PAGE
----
Cleaner's Benjamin Bratt Keeps Work in the Family
Benjamin Bratt, The Cleaner
If only Benjamin Bratt's character on The Cleaner could balance work and family as well as the actor does.
The show's first season — A&E has just ordered a second — ended with William Banks' wife kicking him out of the house. She's convinced that Banks, a former drug addict, has a new addiction to his job: intervening in the lives of addicts to force them into rehab.
"I can't tell you how many people hit me up at airports and parking lots and grocery stores about what's going to happen with me and my wife," Bratt said in a recent interview with TVGuide.com. "It keeps me interested too."
Of course he's referring to his TV wife, Melissa (Amy Price-Francis). In real life, Bratt says, one advantage of the show is that it allows him to go home at night to his real-life wife, actress Talisa Soto, and their son and daughter.
Bratt met Soto while filming the movie Piñero, and still tries to keep movies in the family: His next film, La Mission, was written and directed by his brother and takes place in their hometown, San Francisco.
When they were growing up in the city, their Peruvian-born, Quechua Indian mother brought her children to the 18-month occupation of Alcatraz, which sought improved treatment of American Indians.
"My sense of personal strength has always come from my family," Bratt said. "But now that I have my own, I find as I mature that it just informs the work, whatever work I'm doing," he said. "I think there's a settled quality, there's a gravitas that comes with aging and with being a parent because you certainly come to recognize that there's nothing else that takes greater priority than raising your children."
Of course, William Banks might not agree. His job requires him to take care of not only his children, but other people's as well. Early episodes found him trying to help a meth-addicted teen, a young surfer caught in a heroin smuggling scheme, and a boy whose father has relapsed. Banks' Catch-22 is that helping other people's families causes him to neglect his own.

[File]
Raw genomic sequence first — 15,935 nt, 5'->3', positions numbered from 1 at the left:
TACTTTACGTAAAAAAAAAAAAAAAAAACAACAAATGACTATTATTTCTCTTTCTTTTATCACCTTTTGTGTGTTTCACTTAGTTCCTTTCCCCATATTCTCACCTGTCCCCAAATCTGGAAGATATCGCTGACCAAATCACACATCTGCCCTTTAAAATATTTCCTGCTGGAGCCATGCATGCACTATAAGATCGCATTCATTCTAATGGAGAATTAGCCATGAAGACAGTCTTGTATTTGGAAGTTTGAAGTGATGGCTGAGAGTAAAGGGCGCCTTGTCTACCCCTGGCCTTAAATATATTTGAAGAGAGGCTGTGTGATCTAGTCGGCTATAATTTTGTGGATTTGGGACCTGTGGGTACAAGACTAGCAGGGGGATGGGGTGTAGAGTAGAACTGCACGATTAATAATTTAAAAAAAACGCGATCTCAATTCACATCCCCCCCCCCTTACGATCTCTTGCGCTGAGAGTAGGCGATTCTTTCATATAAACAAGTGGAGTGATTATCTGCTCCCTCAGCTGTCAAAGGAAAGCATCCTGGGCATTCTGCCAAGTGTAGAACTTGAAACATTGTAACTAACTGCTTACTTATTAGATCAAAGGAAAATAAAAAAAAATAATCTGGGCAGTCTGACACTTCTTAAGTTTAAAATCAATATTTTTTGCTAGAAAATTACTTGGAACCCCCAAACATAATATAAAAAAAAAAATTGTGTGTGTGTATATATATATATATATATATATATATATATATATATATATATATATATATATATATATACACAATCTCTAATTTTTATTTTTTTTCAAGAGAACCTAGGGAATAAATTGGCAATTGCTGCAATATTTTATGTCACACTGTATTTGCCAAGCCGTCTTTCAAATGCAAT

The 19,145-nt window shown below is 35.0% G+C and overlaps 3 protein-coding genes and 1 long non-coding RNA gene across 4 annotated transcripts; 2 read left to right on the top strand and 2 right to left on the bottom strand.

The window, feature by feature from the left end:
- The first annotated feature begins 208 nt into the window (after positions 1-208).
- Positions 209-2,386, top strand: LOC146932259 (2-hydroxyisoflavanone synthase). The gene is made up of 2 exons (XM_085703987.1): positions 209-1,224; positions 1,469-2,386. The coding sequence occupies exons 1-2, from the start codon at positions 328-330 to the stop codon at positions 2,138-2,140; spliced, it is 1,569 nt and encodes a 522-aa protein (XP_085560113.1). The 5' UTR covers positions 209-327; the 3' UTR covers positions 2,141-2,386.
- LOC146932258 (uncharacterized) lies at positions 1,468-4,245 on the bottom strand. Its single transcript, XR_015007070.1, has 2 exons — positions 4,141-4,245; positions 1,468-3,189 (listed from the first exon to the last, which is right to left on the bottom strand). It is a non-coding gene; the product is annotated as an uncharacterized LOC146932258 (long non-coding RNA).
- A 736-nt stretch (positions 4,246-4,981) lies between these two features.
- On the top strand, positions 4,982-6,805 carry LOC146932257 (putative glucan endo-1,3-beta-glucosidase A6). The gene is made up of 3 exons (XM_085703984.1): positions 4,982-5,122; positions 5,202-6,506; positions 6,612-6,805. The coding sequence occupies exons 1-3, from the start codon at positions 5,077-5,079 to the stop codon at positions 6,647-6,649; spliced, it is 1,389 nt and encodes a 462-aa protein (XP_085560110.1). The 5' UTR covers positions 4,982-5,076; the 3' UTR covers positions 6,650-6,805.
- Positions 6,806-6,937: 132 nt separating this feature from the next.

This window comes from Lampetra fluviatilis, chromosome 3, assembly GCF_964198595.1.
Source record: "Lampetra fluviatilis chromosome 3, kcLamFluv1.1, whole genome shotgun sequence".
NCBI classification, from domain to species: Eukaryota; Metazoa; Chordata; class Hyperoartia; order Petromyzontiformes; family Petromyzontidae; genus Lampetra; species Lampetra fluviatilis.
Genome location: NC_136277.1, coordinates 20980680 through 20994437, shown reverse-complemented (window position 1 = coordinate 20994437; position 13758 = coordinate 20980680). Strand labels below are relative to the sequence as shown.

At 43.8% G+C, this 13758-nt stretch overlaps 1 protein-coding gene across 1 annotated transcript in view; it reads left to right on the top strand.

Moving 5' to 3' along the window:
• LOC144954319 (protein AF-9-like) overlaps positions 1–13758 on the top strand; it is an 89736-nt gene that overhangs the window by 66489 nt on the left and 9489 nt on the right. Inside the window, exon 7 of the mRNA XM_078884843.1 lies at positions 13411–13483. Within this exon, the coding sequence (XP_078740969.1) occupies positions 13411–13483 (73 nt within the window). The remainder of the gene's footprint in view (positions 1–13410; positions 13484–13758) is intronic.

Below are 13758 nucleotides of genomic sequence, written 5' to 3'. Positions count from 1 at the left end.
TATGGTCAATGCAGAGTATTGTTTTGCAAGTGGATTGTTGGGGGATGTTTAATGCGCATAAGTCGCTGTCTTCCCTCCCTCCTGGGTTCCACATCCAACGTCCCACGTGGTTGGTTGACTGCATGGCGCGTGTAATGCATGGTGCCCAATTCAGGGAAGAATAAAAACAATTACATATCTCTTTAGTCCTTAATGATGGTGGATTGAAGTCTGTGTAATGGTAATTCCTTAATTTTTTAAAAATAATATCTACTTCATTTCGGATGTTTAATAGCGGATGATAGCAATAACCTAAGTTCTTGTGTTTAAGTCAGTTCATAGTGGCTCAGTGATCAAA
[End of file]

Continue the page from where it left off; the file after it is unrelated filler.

The show is based in part on the life of William Boyd, a co-executive producer. The creative team hasn't decided yet whether Banks will reunite with his family next season, Bratt said. But he believes the serialized family story provides a good counterpoint to the show's self-contained tales of addiction.
Bratt is plenty familiar with episodic series after playing Det. Rey Curtis on Law & Order — a show he continues to consider "brilliant."
During Bratt's break before the start of shooting The Cleaner's Season 2, Bratt and his brother are submitting La Mission to the Sundance Film Festival. They hope to release it early next year.
"It's about a reformed old school O.G. who's now a humble Muni bus driver," Bratt explains, "who is a leader of a low rider club. [He] discovers that his pride and joy, the apple of his eye, his 18-year-old son, who is about to go off to UCLA as a graduating senior from Mission High School, he discovers that he's gay.
"So the film explores his violent reaction to that news and the process he must go through to come to some sort of acceptance or tolerance within the confines of one of the most liberal, progressive cities in the country. I think you'll be hearing more about it."